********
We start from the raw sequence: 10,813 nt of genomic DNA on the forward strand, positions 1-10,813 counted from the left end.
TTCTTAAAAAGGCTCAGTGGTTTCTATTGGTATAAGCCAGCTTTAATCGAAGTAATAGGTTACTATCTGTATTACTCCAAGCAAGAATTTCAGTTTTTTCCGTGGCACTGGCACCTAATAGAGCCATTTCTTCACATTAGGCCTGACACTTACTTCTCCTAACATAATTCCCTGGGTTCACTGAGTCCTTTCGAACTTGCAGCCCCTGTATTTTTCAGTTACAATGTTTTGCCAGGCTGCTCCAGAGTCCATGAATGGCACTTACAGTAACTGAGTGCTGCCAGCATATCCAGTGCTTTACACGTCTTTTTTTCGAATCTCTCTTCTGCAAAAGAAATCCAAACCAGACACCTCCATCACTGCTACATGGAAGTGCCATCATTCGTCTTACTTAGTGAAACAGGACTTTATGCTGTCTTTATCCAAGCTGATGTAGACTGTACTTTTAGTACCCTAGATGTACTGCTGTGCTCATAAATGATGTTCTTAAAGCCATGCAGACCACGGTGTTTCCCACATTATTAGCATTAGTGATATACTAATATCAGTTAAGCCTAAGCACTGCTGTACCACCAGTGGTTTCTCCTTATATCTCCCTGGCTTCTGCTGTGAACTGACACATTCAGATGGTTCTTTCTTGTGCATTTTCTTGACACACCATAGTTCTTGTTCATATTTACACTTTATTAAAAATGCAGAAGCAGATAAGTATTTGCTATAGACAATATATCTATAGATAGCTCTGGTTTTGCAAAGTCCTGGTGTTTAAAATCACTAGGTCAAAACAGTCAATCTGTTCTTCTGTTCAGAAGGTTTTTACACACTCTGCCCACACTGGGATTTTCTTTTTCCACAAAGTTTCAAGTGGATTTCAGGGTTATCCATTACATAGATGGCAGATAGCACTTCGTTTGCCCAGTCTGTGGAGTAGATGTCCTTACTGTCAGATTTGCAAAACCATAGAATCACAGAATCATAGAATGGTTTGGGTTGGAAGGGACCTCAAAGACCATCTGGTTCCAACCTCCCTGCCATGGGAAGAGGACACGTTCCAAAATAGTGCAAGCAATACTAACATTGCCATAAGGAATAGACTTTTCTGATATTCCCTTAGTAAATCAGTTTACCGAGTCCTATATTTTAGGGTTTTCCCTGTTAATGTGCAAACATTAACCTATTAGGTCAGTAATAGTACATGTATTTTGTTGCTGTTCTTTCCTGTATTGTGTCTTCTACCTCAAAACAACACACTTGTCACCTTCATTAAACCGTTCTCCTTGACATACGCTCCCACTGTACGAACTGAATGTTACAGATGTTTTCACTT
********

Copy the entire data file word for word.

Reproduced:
We start from the raw sequence: 10,813 nt of genomic DNA on the forward strand, positions 1-10,813 counted from the left end.
TTCTTAAAAAGGCTCAGTGGTTTCTATTGGTATAAGCCAGCTTTAATCGAAGTAATAGGTTACTATCTGTATTACTCCAAGCAAGAATTTCAGTTTTTTCCGTGGCACTGGCACCTAATAGAGCCATTTCTTCACATTAGGCCTGACACTTACTTCTCCTAACATAATTCCCTGGGTTCACTGAGTCCTTTCGAACTTGCAGCCCCTGTATTTTTCAGTTACAATGTTTTGCCAGGCTGCTCCAGAGTCCATGAATGGCACTTACAGTAACTGAGTGCTGCCAGCATATCCAGTGCTTTACACGTCTTTTTTTCGAATCTCTCTTCTGCAAAAGAAATCCAAACCAGACACCTCCATCACTGCTACATGGAAGTGCCATCATTCGTCTTACTTAGTGAAACAGGACTTTATGCTGTCTTTATCCAAGCTGATGTAGACTGTACTTTTAGTACCCTAGATGTACTGCTGTGCTCATAAATGATGTTCTTAAAGCCATGCAGACCACGGTGTTTCCCACATTATTAGCATTAGTGATATACTAATATCAGTTAAGCCTAAGCACTGCTGTACCACCAGTGGTTTCTCCTTATATCTCCCTGGCTTCTGCTGTGAACTGACACATTCAGATGGTTCTTTCTTGTGCATTTTCTTGACACACCATAGTTCTTGTTCATATTTACACTTTATTAAAAATGCAGAAGCAGATAAGTATTTGCTATAGACAATATATCTATAGATAGCTCTGGTTTTGCAAAGTCCTGGTGTTTAAAATCACTAGGTCAAAACAGTCAATCTGTTCTTCTGTTCAGAAGGTTTTTACACACTCTGCCCACACTGGGATTTTCTTTTTCCACAAAGTTTCAAGTGGATTTCAGGGTTATCCATTACATAGATGGCAGATAGCACTTCGTTTGCCCAGTCTGTGGAGTAGATGTCCTTACTGTCAGATTTGCAAAACCATAGAATCACAGAATCATAGAATGGTTTGGGTTGGAAGGGACCTCAAAGACCATCTGGTTCCAACCTCCCTGCCATGGGAAGAGGACACGTTCCAAAATAGTGCAAGCAATACTAACATTGCCATAAGGAATAGACTTTTCTGATATTCCCTTAGTAAATCAGTTTACCGAGTCCTATATTTTAGGGTTTTCCCTGTTAATGTGCAAACATTAACCTATTAGGTCAGTAATAGTACATGTATTTTGTTGCTGTTCTTTCCTGTATTGTGTCTTCTACCTCAAAACAACACACTTGTCACCTTCATTAAACCGTTCTCCTTGACATACGCTCCCACTGTACGAACTGAATGTTACAGATGTTTTCACTT